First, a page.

Barry Bonds

This shouldn’t cause any controversy, lead to a lot of people saying dumb things or provide fodder for jokes at all. Nope, none whatsoever:

In what promises to be a bombshell move, if executed, all-time great slugger Barry Bonds is under consideration to become Marlins hitting coach.

Team higherups have quietly been discussing this possibility for weeks.

That’s Jon Heyman, who reminds us that Bonds has worked with the Giants in the spring in recent years. And who, no matter what else you can say about him, was one of the greatest hitters the game has ever seen. Also worth remembering that despite his controversial past, that greatness came not just from physical gifts, naturally or artificially bestowed. It came from his approach, preparation and strategy at the plate. No one can teach a hitter to hit like Barry Bonds, but you’d think that hitters could be taught to try to approach an at bat the way Barry Bonds would. And who better to do it than Barry Bonds?

That is, if Bonds is willing to drop his seemingly ideal retired life in San Francisco, move to Miami and work for Jeff Loria for nine months a year. Which, eh, who knows? But the possibility of it is pretty fascinating to think about.

Yadier Molina’s new backup: Cardinals sign Brayan Pena to two-year deal

Brayan Pena Reds
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Veteran catcher Brayan Pena has agreed to a two-year, $5 million contract with the Cardinals, who’re investing much more than usual in their backup for Yadier Molina.

After bouncing around for a decade without getting even 250 plate appearances in a season Pena signed with the Reds and topped 350 plate appearances in both 2014 and 2015. His production didn’t improve any, as Pena hit .263 with five homers and a .652 OPS in 223 games as a regular.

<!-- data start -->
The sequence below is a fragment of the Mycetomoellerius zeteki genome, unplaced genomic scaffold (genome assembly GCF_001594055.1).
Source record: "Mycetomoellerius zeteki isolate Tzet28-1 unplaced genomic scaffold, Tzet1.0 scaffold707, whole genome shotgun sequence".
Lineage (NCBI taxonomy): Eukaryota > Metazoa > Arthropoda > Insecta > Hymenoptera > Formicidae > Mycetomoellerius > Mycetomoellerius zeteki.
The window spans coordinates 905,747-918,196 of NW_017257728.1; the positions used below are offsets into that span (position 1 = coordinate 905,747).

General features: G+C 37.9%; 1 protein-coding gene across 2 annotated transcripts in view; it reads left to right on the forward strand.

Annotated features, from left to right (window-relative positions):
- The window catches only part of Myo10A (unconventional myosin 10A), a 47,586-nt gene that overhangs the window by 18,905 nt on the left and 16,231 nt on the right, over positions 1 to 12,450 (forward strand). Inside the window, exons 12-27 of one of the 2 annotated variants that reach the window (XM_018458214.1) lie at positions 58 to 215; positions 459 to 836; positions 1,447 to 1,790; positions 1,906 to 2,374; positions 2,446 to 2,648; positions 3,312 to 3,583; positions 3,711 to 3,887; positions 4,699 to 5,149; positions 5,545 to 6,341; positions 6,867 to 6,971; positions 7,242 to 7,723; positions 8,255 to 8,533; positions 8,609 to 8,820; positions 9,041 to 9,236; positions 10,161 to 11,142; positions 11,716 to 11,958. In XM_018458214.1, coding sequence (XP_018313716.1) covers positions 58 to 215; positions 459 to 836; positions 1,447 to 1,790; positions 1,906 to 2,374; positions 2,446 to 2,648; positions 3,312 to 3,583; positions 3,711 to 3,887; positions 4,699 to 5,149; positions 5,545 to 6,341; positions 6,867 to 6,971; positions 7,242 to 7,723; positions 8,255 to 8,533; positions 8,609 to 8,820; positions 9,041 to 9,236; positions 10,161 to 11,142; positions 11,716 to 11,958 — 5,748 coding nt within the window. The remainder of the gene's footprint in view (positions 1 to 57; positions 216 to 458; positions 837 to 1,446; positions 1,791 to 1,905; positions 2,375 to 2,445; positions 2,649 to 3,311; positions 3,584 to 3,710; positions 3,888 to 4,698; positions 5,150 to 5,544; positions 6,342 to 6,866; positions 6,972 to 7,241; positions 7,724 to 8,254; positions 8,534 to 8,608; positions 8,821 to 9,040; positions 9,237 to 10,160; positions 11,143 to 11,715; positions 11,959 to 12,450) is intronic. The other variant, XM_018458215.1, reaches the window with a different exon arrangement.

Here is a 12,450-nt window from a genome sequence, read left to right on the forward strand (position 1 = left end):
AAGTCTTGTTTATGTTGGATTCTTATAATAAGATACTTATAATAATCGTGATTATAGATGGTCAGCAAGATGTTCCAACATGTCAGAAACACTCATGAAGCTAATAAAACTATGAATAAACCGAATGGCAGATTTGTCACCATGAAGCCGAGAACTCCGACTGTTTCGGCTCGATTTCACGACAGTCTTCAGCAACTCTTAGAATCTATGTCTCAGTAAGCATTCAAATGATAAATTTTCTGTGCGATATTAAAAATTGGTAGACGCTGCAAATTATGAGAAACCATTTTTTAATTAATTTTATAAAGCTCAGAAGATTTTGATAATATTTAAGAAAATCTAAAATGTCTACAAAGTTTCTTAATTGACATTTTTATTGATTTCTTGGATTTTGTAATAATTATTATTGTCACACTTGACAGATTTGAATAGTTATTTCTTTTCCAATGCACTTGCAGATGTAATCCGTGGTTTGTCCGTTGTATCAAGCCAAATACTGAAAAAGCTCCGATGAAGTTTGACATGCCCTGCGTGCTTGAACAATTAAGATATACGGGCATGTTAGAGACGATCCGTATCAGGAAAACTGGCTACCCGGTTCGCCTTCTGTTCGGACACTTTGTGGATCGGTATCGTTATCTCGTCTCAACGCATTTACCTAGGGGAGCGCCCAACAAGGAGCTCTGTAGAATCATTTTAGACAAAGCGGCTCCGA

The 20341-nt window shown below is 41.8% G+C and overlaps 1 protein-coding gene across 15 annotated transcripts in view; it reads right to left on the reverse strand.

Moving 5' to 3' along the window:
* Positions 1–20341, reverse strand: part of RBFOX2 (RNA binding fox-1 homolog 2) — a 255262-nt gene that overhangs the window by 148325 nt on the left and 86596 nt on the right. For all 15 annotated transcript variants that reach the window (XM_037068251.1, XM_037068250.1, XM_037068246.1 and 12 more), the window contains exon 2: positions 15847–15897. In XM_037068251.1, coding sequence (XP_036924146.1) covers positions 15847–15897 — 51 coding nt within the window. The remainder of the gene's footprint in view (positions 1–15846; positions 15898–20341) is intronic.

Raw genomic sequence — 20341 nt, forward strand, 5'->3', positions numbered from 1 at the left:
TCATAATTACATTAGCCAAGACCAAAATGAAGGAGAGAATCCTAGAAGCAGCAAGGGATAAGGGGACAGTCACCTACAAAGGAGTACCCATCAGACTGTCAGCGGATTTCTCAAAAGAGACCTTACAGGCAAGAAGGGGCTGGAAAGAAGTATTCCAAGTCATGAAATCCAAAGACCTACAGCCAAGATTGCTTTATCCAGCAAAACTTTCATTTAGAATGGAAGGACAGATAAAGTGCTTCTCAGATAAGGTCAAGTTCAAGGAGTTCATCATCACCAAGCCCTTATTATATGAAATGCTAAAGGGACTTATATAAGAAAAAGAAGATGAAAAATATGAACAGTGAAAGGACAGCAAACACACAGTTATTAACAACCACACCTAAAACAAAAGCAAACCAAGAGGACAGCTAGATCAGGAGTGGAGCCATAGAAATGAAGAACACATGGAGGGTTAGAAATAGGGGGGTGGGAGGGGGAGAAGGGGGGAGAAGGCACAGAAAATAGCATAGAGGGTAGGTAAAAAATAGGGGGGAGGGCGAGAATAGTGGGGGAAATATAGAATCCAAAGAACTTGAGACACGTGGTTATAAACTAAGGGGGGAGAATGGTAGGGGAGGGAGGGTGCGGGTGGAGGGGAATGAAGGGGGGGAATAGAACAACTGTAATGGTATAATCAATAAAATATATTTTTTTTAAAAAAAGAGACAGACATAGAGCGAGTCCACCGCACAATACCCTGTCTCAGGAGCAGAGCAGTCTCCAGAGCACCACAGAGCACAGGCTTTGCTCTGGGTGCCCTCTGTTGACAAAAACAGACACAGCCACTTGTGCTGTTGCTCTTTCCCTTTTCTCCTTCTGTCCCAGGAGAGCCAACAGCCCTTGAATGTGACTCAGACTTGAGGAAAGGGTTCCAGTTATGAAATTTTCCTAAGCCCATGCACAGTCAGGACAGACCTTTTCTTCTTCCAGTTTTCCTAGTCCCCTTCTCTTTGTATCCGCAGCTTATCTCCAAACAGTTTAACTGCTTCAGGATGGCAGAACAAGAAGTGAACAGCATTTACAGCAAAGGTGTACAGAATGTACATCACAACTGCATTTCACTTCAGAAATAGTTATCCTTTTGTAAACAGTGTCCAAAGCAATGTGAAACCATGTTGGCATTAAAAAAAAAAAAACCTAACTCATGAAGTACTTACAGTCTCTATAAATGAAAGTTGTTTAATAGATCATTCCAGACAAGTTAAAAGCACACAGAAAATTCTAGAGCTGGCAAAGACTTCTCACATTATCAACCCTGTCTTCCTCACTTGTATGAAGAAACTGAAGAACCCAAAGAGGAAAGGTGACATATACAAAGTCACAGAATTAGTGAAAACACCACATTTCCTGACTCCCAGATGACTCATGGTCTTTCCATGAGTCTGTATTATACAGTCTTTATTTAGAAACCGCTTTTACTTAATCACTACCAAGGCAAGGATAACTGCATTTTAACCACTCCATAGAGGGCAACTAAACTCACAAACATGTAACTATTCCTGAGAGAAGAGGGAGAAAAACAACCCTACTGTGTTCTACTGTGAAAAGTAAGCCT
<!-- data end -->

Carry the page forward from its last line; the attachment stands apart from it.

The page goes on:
Pena’s best skill is rarely striking out, which enables him to hit for a decent batting average, but he has very little power and swings at everything. He struggled to control the running game this season at age 33, but has a decent throw-out rate for his career.

Making a multi-year commitment to Pena suggests the Cardinals are no longer counting on Molina being the same type of workhorse behind the plate, which certainly makes sense given his age and injury history. Pena will replace Tony Cruz, who’s been Molina’s understudy since 2011 while hitting just .220 with five homers and a .572 OPS in 259 games.

While we wait for free agent signings: Andrew McCutchen stars in a one-act play

Andrew McCutchen
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It’s a pretty slow offseason so far. We’ve had a couple of minor signings. I guess Jordan Zimmermann is sort of a big deal. But it’s a lot more quiet so far this year than it was this time last year. I suppose there’s no real rhyme nor reason for it. Baseball offseason is long, there is no salary cap and thus there’s no rush to do things too quickly.

So, while we wait, here’s Andrew McCutchen doing his best to kill time until spring training starts:

Red Sox sign outfielder Chris Young

Chris Young Getty

Veteran outfielder Chris Young thrived in a platoon role for the Yankees this past season and now he’s headed to the rival Red Sox to fill a similar role, signing a multi-year deal with Boston according to Ken Rosenthal of

Young was once an everyday center fielder for the Diamondbacks, making the All-Star team in 2010 at age 26, but for the past 3-4 years he’s gotten 300-350 plate appearances in a part-time role facing mostly left-handed pitching. He hit .252 with 14 homers and a .773 OPS for the Yankees, but prior to that failed to top a .700 OPS in 2013 or 2014.

Given the Red Sox’s outfield depth–Mookie Betts, Rusney Castillo, Jackie Bradley Jr., and Brock Holt even with Hanley Ramirez back in the infield–Young is unlikely to work his way into everyday playing time at age 32, but he should get another 300 or so plate appearances while also providing a veteran fallback option. And it’s possible his arrival clears the way for a trade.